One of the most involving aspects of the fast growing Formula E racing series in FanBoost, where you can vote to give any driver an extra boost of power they can use during the race.
Formula E explains the rules and concept:
The three drivers with the most FANBOOST votes are awarded a significant burst of power, which they can deploy in a 5 second window during the second half of the race. You can vote to FANBOOST your favourite driver in the 6 days prior to, and leading up to 6 minutes into, each race.
There are 20 drivers to vote for and currently leading in the fan boost (10:26AM EST) are:
- Daniel Abt of Audi Sport Abt Schaeffler
- Sebastien Buemi of Renault e.dams
- Felix Rosenqvist of the Mahindra Racing from India
You can vote here on the Formula E website
You can also vote on twitter using On Twitter using hashtags #FANBOOST + #DriverName
Race time is 16:03 (GMT-3) and the Formula E has a page to show you how where you can watch or listen in your country.
Today’s practice session results
In the today’s practice sessions Buemi and Rosenqvist both did well. Watch the video of it below, livestreamed earlier today on YouTube
Buemi came out on top with a time of 1:14.536.
Close behind was reigning champ Lucas di Grassi of Audi Sport Abt Schaeffler at 1:14.941. (Di Grassi is currently number 5 in the FanBoost running)
And in third was India entry Mahindra Racing’s Felix Rosenqvist.
Mahindra’s Chief Engineer Vinit Patel wrote on the team’s blog:
Punta has always been a thermal strategy race and all the teams are aware of the challenges, and they need to make sure it doesn’t get too hot for the battery. Depending on the wind, there could also be a fresh layer of sand dusting the track before every session and we might see the later qualifying groups quicker than the earlier ones and that’s down to the luck of the draw.
All the major carmakers are into it
Formula E, now in its fourth season, is the electric version of Formula One racing. The race in Punta Del Este is the 6th race in this season’s 12 race series.
If you haven’t watched a race, you should check it out. Each race lasts about an hour and the cars race through roadways specific to each place.
Today for instance, the race takes place on Playa Brava Beach lining the Atlantic Ocean. Races so far this season have been in Hong Kong, Marrakesh, Santiago and Mexico City, with Rome, Paris, Berlin, ZUrich and New York coming after this weekend’s race.
Many of the major car manufacturers are already in the game: Audi, BMW, Renault, and Citroën…with Mercedes-Benz, Porsche, and Nissan committed to joining. Title partner is digital pioneering technology leader ABB along with technical partner Michelin and TAGHeuer, Qualcomm, VISA, BMW i, DHL, Allianz, enel, Hugo Boss and Mumm’s Champagne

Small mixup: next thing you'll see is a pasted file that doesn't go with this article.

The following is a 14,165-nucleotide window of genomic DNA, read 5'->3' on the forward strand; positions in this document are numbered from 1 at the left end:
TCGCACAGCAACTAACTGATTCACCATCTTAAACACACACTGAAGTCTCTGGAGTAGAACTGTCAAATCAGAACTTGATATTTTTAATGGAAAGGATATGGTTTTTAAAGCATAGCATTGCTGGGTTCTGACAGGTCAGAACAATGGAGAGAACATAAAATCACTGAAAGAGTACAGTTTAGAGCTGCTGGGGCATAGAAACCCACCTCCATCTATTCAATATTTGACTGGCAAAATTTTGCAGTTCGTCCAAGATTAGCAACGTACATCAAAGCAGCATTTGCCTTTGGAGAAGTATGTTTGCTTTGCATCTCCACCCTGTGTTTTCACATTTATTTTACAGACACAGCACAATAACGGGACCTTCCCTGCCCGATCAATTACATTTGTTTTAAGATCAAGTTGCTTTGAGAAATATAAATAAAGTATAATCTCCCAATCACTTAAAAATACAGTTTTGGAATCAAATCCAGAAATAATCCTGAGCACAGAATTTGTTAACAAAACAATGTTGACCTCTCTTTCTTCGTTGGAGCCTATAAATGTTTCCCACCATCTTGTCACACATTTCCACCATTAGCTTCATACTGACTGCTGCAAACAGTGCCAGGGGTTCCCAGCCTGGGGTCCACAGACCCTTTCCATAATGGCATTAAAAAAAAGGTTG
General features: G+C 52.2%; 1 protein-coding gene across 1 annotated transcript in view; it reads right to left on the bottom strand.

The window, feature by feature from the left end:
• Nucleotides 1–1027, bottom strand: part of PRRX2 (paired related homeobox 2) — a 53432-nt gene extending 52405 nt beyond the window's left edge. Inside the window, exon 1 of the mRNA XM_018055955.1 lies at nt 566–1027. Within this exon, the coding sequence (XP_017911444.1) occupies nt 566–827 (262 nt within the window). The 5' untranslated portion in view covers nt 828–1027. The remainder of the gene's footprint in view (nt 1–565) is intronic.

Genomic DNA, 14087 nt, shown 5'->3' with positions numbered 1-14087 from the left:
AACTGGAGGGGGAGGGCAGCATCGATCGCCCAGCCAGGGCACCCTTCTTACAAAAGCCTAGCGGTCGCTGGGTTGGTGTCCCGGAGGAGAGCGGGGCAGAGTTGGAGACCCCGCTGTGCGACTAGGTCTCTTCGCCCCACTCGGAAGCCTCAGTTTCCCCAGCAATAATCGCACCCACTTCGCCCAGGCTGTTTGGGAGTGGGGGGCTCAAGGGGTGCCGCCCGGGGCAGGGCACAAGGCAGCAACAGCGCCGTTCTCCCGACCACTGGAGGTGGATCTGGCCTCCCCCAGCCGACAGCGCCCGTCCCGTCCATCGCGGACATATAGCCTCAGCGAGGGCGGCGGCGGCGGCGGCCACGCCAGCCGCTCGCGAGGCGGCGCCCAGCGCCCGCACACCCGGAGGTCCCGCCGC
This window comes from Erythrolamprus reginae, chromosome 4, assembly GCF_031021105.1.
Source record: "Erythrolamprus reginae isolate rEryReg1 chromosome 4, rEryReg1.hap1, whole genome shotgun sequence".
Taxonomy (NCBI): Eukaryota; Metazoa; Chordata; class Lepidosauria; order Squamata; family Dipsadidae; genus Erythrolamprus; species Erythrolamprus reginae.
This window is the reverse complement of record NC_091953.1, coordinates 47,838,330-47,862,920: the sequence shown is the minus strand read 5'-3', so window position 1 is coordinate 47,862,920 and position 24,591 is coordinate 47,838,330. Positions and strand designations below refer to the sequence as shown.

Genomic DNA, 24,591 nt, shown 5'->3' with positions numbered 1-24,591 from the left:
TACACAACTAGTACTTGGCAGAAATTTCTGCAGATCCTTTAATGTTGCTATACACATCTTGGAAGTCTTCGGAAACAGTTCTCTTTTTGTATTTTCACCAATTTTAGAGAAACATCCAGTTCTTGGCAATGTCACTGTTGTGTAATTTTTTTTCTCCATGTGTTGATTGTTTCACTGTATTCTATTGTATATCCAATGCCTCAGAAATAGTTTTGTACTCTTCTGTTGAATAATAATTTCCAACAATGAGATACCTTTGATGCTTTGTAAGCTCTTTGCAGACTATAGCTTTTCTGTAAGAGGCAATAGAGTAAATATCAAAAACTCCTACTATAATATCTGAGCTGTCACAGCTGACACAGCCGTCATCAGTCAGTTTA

“Formula E is approaching the field of motorsport totally differently. The races are in big city centres and they do a lot with social media and are attracting a different audience,” says Tristan Summerscale, project manager for Formula E at Audi.
Drivers say it is a tough test
While the series is a great experimentation and proving grounds for EV technology, especially in terms of battery range, the races are exciting because the emphasis is so strongly on the driver’s ability.
Driver Mitch Davis of New Zealand, told NewsHubNZ
“I think drivers are already seeing Formula E as a realistic goal for where they want to end up,” said the Team Panasonic Jaguar Racing driver.
“If you’re talented driving karts or junior formula, and you don’t have that massive funding, it’s not going to be overly realistic for a driver, which is not the way it should be.”
And Nelson Piquet Jr. and Sebastien Buemi had this to say to the UK’s Sun newspaper:
The fact that practice, qualifying and the race are all rolled into one day adds immense pressure to drivers. If there is a problem in one of the sessions prior to the race, they have very little time to react, which has a knock-on effect throughout the day.
Jaguar’s Piquet Jr said: “It’s tough, when I go back to doing normal weekends, you have so much off time it’s crazy. Over here in Formula E you hardly have time to breathe.”
Buemi added “In a way it’s easier because you have no gears, it’s just a throttle and the brakes but you need a lot of skill to manage the car on these street tracks. What makes it difficult at the moment is the fact that the battery is very heavy and is at the back of the car.”
Track guide – 2018 CBMM Niobium Punta del Este E-Prix
Number of turns – 20
Track length – 2.785km
Who will win today’s race?
Here’s a summary of the last two races on the Playa Brava Beach track.
The 2.785km circuit hugs the coast before doubling back on itself. With 20 turns, “it’s the most unique track,” said winner Sebastien Buemi. “With a lot of quick, tight chicanes. It’s a very high-speed circuit, which I enjoy.” Located on the sun-drenched southeastern peninsula of Uruguay, Punta del Este has been a popular coastal location since the early 20th century.
Having played host to Formula E in Season One and Two, Punta del Este saw TECHEETAH’s Jean-Eric Vergne on pole in his first ever Formula E race in 2014 while Renault e.dams’ Sebastien Buemi took the top step on the podium. Season Two saw former champion Nelson Piquet Jn. crash out in spectacular fashion while Buemi held onto his title as the race winner for the second consecutive year.Follow 7minutesolar